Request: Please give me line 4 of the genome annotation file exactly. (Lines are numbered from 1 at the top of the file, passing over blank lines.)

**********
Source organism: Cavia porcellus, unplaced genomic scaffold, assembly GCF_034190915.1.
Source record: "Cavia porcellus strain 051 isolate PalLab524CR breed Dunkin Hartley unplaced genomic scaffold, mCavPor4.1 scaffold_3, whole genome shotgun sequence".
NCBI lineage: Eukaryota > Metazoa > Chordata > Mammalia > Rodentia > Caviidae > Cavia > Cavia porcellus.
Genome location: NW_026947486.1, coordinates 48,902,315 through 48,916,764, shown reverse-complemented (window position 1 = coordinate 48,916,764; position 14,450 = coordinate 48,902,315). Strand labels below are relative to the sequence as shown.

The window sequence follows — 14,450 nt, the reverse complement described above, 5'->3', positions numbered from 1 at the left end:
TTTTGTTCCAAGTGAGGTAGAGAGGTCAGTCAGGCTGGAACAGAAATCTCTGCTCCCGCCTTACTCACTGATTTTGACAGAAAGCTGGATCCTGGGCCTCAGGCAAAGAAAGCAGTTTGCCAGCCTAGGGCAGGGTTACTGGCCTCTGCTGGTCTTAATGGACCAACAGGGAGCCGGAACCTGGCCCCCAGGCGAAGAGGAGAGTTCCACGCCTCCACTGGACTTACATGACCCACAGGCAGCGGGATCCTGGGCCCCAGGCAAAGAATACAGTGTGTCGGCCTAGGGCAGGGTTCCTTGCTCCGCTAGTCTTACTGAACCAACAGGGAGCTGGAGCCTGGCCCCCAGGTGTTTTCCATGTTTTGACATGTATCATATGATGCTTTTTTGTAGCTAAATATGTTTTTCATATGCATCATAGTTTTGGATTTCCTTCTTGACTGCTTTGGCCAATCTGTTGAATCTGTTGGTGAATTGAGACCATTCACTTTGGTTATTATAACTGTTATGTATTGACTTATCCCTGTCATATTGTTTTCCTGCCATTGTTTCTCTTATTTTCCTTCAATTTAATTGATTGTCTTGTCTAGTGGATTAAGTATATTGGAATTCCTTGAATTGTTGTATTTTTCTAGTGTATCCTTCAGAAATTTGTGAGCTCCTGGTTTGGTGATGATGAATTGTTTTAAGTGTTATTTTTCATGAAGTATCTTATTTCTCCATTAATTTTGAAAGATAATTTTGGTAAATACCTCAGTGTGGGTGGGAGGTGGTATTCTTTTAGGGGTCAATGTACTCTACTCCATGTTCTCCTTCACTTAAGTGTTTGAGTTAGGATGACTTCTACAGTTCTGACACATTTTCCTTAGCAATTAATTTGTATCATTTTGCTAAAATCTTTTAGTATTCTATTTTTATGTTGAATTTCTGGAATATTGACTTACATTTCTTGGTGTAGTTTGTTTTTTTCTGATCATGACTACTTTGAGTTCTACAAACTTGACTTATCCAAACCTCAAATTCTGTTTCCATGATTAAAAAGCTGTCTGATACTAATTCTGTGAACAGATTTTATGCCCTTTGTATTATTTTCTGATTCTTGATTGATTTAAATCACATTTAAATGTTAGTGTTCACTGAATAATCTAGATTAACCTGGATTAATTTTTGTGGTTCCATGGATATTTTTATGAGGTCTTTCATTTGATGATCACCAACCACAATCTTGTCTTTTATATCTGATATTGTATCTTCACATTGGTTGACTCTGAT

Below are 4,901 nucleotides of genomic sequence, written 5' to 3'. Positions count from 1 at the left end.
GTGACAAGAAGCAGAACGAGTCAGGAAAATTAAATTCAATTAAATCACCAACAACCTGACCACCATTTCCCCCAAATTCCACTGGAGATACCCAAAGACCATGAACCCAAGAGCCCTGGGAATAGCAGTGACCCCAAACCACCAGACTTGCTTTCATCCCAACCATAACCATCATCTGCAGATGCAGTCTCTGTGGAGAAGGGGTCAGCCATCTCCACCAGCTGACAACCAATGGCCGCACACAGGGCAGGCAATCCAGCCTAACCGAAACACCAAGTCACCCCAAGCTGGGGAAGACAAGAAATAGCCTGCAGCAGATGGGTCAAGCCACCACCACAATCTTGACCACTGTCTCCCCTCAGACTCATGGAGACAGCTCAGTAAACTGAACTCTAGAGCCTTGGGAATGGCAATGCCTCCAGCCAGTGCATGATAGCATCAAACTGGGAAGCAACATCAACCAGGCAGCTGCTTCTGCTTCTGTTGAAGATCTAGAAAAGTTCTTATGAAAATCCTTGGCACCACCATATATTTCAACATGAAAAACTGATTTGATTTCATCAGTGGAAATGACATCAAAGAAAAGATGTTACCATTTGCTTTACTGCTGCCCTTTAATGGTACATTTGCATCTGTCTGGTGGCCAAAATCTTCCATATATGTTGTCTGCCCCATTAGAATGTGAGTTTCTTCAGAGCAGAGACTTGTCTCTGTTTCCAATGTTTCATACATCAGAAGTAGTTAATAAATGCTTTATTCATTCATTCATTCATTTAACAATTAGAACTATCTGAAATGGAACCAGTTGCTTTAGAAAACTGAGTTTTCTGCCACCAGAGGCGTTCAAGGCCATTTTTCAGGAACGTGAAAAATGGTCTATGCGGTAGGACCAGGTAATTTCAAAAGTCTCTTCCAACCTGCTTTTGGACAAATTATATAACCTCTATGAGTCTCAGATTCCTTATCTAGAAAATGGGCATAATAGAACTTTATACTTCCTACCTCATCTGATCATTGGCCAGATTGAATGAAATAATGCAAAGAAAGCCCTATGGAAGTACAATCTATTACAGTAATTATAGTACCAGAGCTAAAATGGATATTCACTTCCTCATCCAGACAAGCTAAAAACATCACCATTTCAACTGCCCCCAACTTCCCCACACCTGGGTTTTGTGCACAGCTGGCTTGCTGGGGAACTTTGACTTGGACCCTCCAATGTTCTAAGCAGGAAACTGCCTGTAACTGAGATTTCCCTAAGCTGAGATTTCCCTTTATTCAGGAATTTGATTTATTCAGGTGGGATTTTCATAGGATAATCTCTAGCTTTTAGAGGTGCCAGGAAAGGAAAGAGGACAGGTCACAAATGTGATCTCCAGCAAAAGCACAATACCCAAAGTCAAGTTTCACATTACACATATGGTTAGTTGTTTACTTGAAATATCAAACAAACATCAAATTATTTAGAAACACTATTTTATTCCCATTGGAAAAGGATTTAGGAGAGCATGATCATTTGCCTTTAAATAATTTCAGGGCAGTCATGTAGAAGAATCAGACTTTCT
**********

Genome location: NW_026947486.1, coordinates 48,902,315 through 48,916,764, shown reverse-complemented (window position 1 = coordinate 48,916,764; position 14,450 = coordinate 48,902,315). Strand labels below are relative to the sequence as shown.